Dine-in restaurants, bars, gyms, barber shops, furniture stores, shopping malls, retail stores, yoga studios, mattress stores, casinos, auto dealerships, hair salons, theaters — movie and stage, hotels, inns, B & Bs, campgrounds, RV parks, and short-term rentals are now shuttered and locked. Their former employees are now filing en-masse for unemployment relief.

Our fisheries and small farmers are limping along, unsure when the restaurants will open again or if there’ll be a tourist season this year.

Business owners have been caught at the worst possible time of the year, the off-season, when the 2019 season funds are gone and you traditionally have to seek bank lines of credit, bridge loans, so you can open in hopeful anticipation for the coming season.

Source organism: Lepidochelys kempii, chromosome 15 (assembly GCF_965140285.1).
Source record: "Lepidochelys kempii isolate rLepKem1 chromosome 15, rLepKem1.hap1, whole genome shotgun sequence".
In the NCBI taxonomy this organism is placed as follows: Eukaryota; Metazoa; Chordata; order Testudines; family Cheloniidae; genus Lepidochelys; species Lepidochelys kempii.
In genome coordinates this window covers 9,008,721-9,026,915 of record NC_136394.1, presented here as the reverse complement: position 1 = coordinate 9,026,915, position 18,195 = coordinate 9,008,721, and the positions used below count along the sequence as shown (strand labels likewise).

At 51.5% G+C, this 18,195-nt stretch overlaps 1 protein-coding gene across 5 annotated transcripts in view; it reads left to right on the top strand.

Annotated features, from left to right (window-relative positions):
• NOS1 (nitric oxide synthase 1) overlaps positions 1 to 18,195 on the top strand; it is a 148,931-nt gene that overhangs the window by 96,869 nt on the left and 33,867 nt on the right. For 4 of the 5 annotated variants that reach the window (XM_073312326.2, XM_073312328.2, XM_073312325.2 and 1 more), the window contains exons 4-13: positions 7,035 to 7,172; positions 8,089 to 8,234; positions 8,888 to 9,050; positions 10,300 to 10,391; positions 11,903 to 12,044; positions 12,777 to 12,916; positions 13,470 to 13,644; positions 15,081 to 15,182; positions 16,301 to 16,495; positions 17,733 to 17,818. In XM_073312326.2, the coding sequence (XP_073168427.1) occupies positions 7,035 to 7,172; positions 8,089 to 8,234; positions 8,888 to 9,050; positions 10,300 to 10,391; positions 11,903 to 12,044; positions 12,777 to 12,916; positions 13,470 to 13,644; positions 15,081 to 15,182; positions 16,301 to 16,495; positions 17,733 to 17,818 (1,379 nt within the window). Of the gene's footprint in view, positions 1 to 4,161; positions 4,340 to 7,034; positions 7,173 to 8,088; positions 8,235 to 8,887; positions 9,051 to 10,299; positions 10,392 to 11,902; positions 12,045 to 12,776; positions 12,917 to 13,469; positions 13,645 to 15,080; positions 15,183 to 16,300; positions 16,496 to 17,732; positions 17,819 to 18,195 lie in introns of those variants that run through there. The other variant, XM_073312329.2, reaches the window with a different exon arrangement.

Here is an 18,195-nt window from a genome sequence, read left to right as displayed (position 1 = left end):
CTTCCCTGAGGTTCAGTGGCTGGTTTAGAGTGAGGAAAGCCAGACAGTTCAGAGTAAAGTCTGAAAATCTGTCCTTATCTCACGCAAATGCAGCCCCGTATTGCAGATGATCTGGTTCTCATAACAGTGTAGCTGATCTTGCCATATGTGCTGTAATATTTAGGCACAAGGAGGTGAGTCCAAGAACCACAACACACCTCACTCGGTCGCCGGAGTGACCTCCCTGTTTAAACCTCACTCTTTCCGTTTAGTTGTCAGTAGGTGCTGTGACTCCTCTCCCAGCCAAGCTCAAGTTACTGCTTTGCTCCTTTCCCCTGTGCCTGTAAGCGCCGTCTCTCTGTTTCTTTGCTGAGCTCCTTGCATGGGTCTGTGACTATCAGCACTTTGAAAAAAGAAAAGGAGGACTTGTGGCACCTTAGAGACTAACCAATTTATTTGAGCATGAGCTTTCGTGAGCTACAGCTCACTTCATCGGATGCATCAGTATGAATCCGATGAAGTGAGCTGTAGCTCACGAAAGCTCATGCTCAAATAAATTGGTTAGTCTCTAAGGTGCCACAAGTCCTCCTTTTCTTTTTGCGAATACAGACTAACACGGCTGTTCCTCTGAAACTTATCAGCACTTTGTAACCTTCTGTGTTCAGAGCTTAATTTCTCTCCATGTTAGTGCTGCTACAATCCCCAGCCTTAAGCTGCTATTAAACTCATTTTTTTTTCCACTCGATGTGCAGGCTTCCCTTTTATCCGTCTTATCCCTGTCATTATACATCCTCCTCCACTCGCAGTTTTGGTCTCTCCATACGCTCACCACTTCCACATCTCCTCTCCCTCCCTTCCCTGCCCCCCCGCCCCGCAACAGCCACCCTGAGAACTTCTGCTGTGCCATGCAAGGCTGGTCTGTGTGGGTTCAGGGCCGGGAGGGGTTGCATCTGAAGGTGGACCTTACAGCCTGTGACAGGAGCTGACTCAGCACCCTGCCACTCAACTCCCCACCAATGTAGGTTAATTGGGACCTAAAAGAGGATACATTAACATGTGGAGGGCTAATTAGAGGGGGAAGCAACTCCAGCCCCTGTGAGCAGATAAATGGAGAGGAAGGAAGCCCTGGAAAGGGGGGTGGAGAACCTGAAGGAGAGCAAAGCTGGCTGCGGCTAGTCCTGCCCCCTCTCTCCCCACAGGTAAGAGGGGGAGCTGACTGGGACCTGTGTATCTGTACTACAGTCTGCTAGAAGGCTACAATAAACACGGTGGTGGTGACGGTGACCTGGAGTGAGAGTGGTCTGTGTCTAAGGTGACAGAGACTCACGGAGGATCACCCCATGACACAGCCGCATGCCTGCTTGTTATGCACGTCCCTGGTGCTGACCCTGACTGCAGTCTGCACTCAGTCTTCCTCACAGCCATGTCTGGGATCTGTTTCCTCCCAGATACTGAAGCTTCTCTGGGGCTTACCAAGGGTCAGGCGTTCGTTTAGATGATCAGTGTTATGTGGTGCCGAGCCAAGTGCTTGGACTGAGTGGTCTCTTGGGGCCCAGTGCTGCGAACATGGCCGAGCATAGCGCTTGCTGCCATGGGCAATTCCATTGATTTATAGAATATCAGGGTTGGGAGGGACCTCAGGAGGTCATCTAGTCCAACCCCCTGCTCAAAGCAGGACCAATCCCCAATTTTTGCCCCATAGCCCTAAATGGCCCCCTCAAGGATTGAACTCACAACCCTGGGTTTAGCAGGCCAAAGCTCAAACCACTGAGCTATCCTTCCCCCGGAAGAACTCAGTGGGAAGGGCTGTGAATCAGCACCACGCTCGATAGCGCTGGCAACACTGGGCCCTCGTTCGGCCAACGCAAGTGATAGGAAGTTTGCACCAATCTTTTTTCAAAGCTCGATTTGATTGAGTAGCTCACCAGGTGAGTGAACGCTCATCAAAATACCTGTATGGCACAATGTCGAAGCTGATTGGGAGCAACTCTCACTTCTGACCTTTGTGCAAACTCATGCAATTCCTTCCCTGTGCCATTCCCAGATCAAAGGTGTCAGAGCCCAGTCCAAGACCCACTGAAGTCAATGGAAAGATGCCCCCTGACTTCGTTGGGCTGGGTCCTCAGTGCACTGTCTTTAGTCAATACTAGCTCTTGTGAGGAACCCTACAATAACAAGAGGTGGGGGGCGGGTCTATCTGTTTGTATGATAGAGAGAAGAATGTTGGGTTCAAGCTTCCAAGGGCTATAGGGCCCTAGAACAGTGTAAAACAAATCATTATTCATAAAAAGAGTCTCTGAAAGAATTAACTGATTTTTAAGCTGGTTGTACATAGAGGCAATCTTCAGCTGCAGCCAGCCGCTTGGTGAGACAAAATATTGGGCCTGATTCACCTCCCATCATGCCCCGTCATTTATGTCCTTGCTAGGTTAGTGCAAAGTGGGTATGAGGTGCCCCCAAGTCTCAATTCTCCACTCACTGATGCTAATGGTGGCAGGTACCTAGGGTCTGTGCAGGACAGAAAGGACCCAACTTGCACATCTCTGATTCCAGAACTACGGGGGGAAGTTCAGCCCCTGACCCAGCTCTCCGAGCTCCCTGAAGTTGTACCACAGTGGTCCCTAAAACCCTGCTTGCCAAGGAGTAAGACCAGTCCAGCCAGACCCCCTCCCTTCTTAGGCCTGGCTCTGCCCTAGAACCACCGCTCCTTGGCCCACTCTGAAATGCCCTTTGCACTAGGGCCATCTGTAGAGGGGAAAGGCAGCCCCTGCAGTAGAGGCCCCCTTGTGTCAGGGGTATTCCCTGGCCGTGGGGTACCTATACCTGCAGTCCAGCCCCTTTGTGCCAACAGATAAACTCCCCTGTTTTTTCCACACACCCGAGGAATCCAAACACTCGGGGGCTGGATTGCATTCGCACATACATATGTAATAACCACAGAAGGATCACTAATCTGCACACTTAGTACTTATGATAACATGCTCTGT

All the economic surveys tell us that the overwhelming percentage of Maine businesses is sole proprietorships or small often family-run operations with very tight profit margins. At times like this, they often fall through the cracks in favor of the big guys, for instance in 2008-09 when massive funds went to the auto companies and the “Too Big to Fail” banks and large investment houses.

When the rules and regulations are formulated for this just passed $2.2 trillion 2020 Stimulus Bill, the Cares Act, will a small state like Maine with its workers, small business owners, large senior population, health care heroes, financially-strapped hospitals, and towns be able to access this desperately needed relief?

Tom Murphy is a former teacher and state representative. He is a Kennebunk Landing resident and can be reached at [email protected]